National Insurance payments go up for pension scheme members
The government is making changes to the state retirement pension from April 2016 with the aim to introduce a simpler, fairer system where people have a clearer idea about what pension the state will provide, making it easier to plan their retirement savings.
The new State Pension will be introduced from 6 April 2016 and will be £155.65 per week. Your National Insurance record will be used to calculate your new State Pension. You will usually need 10 qualifying years to get the new State Pension. The amount you get may be lower depending on your National Insurance record.
Individuals will be able to claim the new State Pension if they are:
- a man born on or after 6 April 1951 OR a woman born on or after 6 April 1953 and
- have at least 10 years’ ‘qualifying years’ on their NI record. (35 years NI contributions are required to receive the full flat rate State Pension.)
Membership of Employer pension schemes
There are currently two elements to the state pension: the Basic State Pension and the Additional State Pension (sometimes called State Second Pension or SERPS). If you are a member of a Defined Benefits scheme, such as USS or the University of Exeter Retirement Benefits Scheme (ERBS) or the NHS Pension Scheme then you are currently not part of the Additional State Pension and pay a reduced amount of National Insurance: this is called “contracting out”. From April 2016, as consequence of the new State Pension, “contracting out” will cease and you will begin to pay the same rate of national insurance as the rest of the working population who are not in a Defined Benefits Scheme. In return, you will get a larger state pension at retirement from the government.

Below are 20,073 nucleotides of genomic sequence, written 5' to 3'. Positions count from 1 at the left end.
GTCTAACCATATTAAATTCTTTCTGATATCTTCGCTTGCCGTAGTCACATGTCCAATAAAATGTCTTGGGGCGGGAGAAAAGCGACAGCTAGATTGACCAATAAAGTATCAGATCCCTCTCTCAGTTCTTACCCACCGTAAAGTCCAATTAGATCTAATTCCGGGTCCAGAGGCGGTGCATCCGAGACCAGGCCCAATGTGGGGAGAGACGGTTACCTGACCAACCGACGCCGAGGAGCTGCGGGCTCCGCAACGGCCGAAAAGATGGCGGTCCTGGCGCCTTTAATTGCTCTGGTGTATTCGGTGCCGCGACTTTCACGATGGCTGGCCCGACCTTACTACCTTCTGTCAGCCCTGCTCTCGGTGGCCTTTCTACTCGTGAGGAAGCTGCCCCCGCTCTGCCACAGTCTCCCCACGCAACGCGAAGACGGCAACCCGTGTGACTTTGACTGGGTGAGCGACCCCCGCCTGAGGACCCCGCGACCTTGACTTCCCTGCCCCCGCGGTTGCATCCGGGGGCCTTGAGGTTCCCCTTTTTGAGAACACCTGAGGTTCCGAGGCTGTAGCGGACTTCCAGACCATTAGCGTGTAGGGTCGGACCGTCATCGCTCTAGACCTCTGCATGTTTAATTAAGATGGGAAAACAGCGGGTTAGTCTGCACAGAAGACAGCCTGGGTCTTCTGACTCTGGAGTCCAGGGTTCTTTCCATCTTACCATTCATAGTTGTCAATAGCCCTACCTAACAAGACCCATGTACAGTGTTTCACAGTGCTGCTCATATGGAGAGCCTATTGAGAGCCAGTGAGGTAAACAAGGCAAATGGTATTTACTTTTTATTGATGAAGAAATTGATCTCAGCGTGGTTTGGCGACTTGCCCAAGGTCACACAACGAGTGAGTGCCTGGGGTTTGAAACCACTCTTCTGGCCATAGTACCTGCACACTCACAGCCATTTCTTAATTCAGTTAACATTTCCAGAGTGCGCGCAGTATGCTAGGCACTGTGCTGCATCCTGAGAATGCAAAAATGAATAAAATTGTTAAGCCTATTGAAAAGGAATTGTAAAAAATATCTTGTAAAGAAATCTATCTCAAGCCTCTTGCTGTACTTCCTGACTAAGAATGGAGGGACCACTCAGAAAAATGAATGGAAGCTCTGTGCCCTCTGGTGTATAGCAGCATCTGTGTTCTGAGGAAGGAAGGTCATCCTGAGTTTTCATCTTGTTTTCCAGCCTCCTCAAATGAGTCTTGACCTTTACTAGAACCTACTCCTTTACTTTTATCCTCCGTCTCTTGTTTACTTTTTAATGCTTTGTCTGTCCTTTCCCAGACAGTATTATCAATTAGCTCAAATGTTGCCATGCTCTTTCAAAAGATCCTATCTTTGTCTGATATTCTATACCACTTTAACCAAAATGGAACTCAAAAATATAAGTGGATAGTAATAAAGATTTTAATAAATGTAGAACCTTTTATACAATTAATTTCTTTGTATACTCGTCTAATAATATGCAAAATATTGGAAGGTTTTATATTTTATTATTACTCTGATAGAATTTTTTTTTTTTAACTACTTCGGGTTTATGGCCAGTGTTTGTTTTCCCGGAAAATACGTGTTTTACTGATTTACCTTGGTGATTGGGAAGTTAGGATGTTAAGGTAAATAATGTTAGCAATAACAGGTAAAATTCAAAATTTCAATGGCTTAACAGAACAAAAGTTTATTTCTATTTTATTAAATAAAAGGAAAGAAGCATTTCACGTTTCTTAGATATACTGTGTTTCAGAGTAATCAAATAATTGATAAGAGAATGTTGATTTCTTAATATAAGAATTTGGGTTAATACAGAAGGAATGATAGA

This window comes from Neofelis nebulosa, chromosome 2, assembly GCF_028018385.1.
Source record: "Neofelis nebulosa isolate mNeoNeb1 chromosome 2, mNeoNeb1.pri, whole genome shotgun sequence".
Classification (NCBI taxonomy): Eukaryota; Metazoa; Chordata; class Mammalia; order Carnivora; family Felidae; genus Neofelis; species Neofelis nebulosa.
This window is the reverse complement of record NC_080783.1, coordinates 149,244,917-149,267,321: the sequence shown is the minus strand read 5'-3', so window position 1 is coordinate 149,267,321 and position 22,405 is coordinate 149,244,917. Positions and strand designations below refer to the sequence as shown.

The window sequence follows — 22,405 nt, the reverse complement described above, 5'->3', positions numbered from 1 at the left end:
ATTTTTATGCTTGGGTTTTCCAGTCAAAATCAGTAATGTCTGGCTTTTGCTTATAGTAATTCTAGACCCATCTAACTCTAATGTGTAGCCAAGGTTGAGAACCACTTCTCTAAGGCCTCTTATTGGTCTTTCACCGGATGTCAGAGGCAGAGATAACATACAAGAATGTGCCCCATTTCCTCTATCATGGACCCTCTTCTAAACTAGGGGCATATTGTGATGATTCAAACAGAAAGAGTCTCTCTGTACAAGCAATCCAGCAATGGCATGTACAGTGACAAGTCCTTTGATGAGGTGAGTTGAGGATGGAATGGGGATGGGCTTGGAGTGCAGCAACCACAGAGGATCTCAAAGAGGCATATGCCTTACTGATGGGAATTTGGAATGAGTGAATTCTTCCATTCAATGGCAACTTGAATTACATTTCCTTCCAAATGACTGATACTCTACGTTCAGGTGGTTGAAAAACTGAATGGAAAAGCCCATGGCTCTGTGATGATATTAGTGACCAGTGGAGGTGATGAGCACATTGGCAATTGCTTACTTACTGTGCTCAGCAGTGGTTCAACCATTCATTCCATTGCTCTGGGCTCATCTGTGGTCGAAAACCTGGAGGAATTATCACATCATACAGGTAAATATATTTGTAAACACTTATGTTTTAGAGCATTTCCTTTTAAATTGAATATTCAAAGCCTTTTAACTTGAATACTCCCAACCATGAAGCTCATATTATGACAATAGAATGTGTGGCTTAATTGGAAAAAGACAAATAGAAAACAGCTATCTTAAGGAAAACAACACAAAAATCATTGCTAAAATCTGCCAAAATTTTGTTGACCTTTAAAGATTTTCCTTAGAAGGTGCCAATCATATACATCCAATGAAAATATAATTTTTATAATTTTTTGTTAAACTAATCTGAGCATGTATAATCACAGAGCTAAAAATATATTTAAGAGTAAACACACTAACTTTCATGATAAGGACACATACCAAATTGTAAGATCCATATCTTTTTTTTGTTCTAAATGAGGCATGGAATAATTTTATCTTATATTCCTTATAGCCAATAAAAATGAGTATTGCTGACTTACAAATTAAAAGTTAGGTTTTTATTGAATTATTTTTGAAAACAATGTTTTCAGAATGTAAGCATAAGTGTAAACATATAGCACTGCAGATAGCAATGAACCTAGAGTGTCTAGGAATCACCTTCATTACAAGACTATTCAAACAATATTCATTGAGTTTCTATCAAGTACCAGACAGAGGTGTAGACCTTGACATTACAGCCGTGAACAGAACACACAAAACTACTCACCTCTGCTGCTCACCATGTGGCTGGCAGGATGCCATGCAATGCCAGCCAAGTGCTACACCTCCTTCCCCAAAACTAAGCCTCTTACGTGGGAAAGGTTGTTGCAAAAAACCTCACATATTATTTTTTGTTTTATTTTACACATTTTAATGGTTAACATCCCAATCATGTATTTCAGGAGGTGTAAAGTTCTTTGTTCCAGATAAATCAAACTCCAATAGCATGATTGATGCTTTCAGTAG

Effect on pay
From April 2016, your National Insurance contributions will increase by approximately 1.4%. The table below gives examples on how this may affect your pay*. You do not need to do anything about your National Insurance as this change will be automatically processed in your pay from April 2016 onwards.
|Member's gross earnings||
NI payable currently
NI payable from 6 April 2016
|£15,000 per year (£1,250 per month)||£58.66||£69.36||£10.70|
|£27,000 per year (£2,250 per month)||£164.66||£189.36||£24.70|
|£45,000 per year (£3,750 per month)||£307.65||£347.56||£39.91|
|£57,047 per year (£4,753 per month)||£320.12||£365.13||£45.01|
|£76,633 per year (£6,386 per month)||£350.15||£395.16||£45.01|
* The examples assume the individual is over 21 years, are based on the current NI thresholds (2015/16) and have been calculated using the HMRC NI contributions calculator. Employees who are members of a contracted-out defined benefit pension scheme receive the NI rebate and are usually NI category D. Employees who are not members of a contracted-out defined benefit pension scheme pay standard rate NI are usually category A. By switching the calculation between these two categories anyone can estimate what the impact will be on their take home pay using the HMRC online calculator.
The University will also pay increased Employer National Insurance for you. The increase to the employer will be on average 2% for each member of the pension scheme. This annual cost to the University in the 2016/17 tax year will be approximately £1.26 million.
These changes affect all employers in the UK who operate pension schemes similar to USS and ERBS. For more details go to visit the GOV.UK website where you will also give find more information about the new State Pension.